SBD/8/Sports Industrialists

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  • NAMES IN THE NEWS

         Former Orioles VP for Business Affairs ROBERT AYLWARD joined
    Baltimore ad agency Image Dynamics Inc. as Exec VP.  Aylward left
    the Orioles earlier this year when PETER ANGELOS took over as
    owner (Baltimore SUN, 12/8)....Magic Exec VP of Business
    Operations JACK SWOPE visited the IHL Cleveland Lumberjacks and
    studied their operations.  The DEVOS FAMILY, which owns the
    Magic, is interested in putting an IHL team in Orlando (ORLANDO
    SENTINEL, 12/8)....WALTER PAYTON announced that he has become
    partners with IndyCar owner DALE COYNE, making Payton the first
    African-American IndyCar owner.  Payton-Coyne Racing has no
    sponsor yet, but will carry Payton's No. 34 (USA TODAY,
    12/8)....ESPN's Chris Mortensen reports that Seahawk MICHAEL
    FRIER, paralyzed in an automobile accident last week, will
    "receive $100,000-$120,000 annually for the rest of his life if
    he remains disabled," thanks to the NFL's most recent collective
    bargaining agreement.  Previously, Frier would have received
    "$9,000 a year for the rest of his life for a permanent, non-
    football disabling injury."  Mortensen:  "The benefits package
    that came with the salary cap may be unparalleled in sports"
    ("SportsCenter," 12/7)....According to ESPN's Jackie MacMullan,
    CHARLES BARKLEY said, when told a new collective bargaining
    agreement might include a rookie salary cap: "Big deal, I want a
    veteran's raise cap" ("SportsCenter," 12/7).
    

    Print | Tags: Baltimore Orioles, ESPN, NFL, Orlando Magic, RDV Sports, People and Pop Culture, Walt Disney
  • TALKING OLYMPIC SPONSORSHIPS WITH ACOP

         With nearly 20 months to go before the start of the 25th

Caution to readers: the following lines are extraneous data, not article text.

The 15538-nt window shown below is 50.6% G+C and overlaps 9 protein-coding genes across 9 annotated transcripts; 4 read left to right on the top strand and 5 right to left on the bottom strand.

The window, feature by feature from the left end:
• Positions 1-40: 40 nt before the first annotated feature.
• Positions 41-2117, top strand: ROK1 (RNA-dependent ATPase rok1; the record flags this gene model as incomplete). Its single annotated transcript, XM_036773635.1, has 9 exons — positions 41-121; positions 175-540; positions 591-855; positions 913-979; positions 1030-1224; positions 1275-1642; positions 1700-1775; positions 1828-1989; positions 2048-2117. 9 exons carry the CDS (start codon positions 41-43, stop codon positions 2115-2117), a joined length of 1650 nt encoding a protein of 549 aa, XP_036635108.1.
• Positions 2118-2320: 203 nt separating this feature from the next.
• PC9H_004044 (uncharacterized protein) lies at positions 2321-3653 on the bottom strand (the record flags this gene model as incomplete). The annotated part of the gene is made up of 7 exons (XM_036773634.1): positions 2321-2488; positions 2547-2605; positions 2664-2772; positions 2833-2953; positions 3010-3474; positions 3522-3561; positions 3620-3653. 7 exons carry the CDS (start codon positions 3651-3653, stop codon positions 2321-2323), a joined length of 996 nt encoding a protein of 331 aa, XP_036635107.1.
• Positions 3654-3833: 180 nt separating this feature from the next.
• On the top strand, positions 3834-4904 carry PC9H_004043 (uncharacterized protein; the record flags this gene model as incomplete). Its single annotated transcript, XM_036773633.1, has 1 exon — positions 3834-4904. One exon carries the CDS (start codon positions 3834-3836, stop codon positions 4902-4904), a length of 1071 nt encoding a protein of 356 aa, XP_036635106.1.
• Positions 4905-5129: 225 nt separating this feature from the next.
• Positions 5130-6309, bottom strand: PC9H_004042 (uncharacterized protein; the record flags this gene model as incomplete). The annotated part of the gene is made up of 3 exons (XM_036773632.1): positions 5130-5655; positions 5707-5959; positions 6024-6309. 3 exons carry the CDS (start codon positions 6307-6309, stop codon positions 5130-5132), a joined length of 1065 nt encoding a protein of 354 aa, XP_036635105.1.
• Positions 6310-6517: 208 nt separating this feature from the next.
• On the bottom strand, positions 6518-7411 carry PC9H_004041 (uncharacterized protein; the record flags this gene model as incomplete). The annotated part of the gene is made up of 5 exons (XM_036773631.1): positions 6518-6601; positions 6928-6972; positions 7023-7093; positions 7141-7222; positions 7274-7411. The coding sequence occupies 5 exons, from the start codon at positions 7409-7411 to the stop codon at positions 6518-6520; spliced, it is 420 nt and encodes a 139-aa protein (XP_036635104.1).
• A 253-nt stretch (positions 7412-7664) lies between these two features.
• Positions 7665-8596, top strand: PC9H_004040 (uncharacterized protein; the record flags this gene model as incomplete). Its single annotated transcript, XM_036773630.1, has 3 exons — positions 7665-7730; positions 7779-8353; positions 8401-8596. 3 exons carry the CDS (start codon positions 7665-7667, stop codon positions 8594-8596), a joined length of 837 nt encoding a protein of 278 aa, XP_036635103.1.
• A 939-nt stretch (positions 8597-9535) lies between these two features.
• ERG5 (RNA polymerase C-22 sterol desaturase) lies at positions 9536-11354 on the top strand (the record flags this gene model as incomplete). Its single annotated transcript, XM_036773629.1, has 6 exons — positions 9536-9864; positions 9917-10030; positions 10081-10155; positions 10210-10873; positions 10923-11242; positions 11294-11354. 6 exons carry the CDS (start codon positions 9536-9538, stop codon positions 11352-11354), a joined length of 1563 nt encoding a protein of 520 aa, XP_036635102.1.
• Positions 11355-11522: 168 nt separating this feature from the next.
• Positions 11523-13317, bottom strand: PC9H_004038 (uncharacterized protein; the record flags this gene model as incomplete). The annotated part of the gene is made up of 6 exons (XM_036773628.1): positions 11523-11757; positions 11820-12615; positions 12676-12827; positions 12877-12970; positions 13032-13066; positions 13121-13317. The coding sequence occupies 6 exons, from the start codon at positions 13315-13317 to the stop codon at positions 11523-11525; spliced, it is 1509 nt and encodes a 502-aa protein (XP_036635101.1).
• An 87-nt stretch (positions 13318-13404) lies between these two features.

Olympiad, THE SPORTS BUSINESS DAILY spoke with Chris Weldon, VP
    of Marketing for ACOP.  ACOP is the joint venture marketing arm
    between ACOG and the USOC.  Weldon addressed ambush marketing,
    new sponsorship categories and upcoming announcements.  Weldon
    says to expect another major sponsorship announcement within the
    "next week or so."
         THE DAILY:  What are some of the strategies you are using to
    prevent ambush marketing?
         WELDON:  It's a two-prong strategy.  The first and most
    obvious has to do with the legal protection that we enjoy by
    virtue of the Amateur Act, and the special protection that
    Olympic entities have to protect their trademarks and
    terminology.  So we're being very vigorous in assuring that non-
    sponsors and non-licensees do not use Olympic symbols and
    terminology to try to imply an association with the Olympic games
    or Olympic team when one does not exist.  The second side has to
    do with education.  Education of the public, as well as education
    of the marketing and advertising community and trade press -- to
    help those groups understand what ambush marketing is, why it is
    detrimental to the Olympic effort in this country, and in
    particular why it is detrimental to the athletes.
         THE DAILY:  Is there a line between where ACOP or the
    sponsor is responsible to prevent ambush marketing?  For example:
    If a top national TV sponsor chooses not to buy time on
    affiliates owned and operated by NBC.
         WELDON:  From time to time, companies who are sponsors have
    chosen not to buy one type of media or another and have been